City will rise to challenge: MPs (+ video)

Being shown donations for refugees by Red Cross southern humanitarian services manager Sue Price (centre) are (from left) National MP Michael Woodhouse, Mayor Dave Cull, Labour MPs Clare Curran and David Clark, Mercy Hospital chief executive and Red Cross
Being shown donations for refugees by Red Cross southern humanitarian services manager Sue Price (centre) are (from left) National MP Michael Woodhouse, Mayor Dave Cull, Labour MPs Clare Curran and David Clark, Mercy Hospital chief executive and Red Cross board member Richard Whitney and Dunedin Refugee Steering Group chairman Fr Gerard Aynsley. PHOTO: CHRISTINE O’CONNOR
Dunedin politicians from both sides of the House have come together to present a united front when it comes to welcoming refugees to the city.

Labour electorate MPs David Clark and Clare Curran, Dunedin National MP and Immigration Minister Michael Woodhouse and Mayor Dave Cull met at Dunedin's Red Cross yesterday to get an update on the resettlement planning process.

The meeting was also about showing a united front in support of refugee resettlement in Dunedin before the arrival of the first group of 40 Syrians in April.

Issues discussed at the meeting included how to help refugees find work and support for those suffering as a result of the trauma they had witnessed.

Mr Woodhouse, who on Friday will be welcoming the first group of Syrian refugees to arrive at the Mangere Refugee Resettlement Centre, said the level of support for resettlement made him ‘‘tremendously proud as a Dunedinite''.

Despite being members of opposing political parties, there were issues Dunedin MPs agreed on, he said.

He was confident the city would rise to the challenge of providing a home for the refugees.

‘‘I think that what you will see is the best of this city coming out.‘‘You will see the hospitality that we are so well known for, but also the concern for people.''

The first group of Syrians were going to be resettled in Wellington after their six to eight-week stay at Mangere. The Dunedin-bound refugees are expected to arrive in Mangere in March.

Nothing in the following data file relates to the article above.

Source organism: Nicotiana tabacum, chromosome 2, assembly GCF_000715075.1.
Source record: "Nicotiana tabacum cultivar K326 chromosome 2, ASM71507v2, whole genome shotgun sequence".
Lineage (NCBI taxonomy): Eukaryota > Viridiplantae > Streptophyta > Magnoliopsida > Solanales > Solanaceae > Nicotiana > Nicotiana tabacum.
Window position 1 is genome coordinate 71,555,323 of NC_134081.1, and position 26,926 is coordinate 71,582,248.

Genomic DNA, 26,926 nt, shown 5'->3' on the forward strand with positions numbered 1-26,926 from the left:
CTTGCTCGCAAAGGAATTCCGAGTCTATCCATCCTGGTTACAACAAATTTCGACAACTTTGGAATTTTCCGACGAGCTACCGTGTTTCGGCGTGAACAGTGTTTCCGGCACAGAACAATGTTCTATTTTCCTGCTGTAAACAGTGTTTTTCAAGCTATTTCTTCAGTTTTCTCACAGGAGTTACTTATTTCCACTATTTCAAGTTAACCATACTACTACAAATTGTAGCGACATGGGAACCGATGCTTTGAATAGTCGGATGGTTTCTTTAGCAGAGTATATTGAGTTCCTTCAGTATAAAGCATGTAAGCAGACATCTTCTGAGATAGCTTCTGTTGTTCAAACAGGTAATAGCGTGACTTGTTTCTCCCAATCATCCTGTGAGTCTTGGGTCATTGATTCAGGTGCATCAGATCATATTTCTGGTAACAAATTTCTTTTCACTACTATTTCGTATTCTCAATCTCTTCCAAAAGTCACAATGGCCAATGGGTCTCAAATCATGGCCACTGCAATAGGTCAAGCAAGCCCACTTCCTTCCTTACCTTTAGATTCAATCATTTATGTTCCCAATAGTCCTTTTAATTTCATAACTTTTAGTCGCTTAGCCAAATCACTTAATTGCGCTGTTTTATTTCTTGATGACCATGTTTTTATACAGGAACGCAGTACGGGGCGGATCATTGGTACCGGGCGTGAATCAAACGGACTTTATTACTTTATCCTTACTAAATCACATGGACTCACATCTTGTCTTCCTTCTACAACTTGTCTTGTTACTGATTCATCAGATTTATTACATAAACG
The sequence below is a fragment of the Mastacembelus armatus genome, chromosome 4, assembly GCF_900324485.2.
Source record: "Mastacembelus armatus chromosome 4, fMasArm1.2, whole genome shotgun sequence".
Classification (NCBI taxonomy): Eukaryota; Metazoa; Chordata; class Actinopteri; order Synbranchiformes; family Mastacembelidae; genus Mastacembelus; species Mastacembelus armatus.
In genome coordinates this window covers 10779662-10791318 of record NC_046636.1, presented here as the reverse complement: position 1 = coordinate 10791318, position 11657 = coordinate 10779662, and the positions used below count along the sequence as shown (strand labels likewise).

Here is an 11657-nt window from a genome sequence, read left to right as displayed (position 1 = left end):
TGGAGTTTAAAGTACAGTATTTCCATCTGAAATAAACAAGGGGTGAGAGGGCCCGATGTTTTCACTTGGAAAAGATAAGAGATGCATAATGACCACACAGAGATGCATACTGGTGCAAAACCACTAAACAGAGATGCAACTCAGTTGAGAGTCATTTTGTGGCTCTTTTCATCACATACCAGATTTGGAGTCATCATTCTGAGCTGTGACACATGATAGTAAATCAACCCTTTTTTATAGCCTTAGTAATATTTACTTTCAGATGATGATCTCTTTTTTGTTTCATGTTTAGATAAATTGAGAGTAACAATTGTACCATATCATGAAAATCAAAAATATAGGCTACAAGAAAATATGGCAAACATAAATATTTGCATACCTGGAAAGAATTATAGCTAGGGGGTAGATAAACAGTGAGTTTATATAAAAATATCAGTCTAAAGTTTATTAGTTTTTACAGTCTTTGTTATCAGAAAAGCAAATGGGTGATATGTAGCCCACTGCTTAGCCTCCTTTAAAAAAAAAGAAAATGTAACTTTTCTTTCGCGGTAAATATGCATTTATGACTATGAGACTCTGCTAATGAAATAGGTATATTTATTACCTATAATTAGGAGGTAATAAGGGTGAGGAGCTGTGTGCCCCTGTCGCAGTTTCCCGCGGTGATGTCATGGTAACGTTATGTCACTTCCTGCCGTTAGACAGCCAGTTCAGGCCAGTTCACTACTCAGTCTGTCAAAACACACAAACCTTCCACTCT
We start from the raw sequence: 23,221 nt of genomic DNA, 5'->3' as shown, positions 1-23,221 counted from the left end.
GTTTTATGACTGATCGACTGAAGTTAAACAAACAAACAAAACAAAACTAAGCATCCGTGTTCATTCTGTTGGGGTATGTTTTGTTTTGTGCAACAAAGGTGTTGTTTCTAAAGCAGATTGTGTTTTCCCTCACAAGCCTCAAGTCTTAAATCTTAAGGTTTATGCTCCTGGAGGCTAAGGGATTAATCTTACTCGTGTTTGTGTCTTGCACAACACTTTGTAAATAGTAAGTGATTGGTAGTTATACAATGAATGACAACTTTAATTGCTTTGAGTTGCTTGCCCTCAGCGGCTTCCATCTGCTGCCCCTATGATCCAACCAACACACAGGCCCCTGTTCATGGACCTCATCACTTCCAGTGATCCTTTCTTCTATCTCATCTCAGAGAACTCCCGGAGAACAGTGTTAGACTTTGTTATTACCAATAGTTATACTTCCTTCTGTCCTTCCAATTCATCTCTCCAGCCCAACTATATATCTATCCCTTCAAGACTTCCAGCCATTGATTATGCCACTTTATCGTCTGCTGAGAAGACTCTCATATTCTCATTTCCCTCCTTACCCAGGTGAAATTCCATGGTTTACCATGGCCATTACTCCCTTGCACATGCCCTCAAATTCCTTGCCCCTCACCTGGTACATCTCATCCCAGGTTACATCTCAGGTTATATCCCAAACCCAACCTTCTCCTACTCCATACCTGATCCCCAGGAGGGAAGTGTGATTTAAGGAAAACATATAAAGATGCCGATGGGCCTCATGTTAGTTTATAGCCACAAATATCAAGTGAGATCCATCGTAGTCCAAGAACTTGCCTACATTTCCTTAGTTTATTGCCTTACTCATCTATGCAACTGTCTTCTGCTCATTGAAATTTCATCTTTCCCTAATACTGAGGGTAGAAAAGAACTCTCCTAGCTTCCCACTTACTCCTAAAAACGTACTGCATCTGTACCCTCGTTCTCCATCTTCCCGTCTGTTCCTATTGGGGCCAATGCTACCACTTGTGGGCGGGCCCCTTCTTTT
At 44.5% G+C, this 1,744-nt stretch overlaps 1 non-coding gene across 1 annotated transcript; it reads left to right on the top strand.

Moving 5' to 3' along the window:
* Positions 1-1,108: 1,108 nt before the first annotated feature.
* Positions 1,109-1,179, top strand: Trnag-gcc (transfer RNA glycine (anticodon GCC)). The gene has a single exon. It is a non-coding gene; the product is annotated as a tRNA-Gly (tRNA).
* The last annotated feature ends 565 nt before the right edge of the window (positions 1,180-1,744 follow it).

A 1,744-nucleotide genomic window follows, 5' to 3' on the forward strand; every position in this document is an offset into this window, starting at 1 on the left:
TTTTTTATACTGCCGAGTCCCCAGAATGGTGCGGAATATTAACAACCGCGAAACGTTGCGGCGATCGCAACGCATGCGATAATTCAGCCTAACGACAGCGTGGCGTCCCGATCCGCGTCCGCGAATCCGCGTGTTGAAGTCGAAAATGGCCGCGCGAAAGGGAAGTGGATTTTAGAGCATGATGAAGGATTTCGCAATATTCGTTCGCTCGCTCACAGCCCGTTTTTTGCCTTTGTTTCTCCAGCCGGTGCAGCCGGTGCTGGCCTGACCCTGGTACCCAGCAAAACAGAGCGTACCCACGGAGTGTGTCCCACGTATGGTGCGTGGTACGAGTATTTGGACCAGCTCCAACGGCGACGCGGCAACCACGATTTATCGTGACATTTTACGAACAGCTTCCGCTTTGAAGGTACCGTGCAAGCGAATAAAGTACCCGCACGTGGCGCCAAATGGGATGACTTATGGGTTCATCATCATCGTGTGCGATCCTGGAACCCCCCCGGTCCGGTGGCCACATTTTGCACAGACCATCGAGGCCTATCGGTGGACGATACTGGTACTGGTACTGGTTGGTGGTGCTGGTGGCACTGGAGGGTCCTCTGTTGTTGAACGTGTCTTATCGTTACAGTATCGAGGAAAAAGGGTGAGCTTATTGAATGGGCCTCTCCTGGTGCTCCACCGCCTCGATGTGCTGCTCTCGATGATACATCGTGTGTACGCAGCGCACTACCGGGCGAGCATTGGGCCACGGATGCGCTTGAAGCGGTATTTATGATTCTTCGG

Ms Curran said the meeting was a good opportunity to show the city's leaders were ‘‘very united'' on refugee resettlement in Dunedin. She had been ‘‘really proud'' of the public's response, which showed the ‘‘maturity'' of Dunedin as a city.

Dr Clark said yesterday was an opportunity to show solidarity among the local MPs.

‘‘We will disagree on some things - that's the nature of politics ... but on other issues we are united.''

The city's leaders were earlier shown around the Red Cross building, including a room overflowing with donations for refugees and another which is going to be converted to house about 12 staff who will help resettle refugees once they arrive.

During the meeting, Mr Cull brought up the idea of keeping the public updated on developments via the council website, an initiative Red Cross southern humanitarian services manager Sue Price was keen to support.

Mr Woodhouse brought up the importance of highlighting the extensive selection process the Syrian refugees, who were all coming from Lebanon, had to go through before coming to New Zealand.

This would help ease the ‘‘fears'' some members of the public had about their arrival.

He also pointed out that it would not just be Syrians who would be resettled in the city, with refugees from other countries coming later.

Add a Comment

 

drivesouth1.png

drivesouth2.png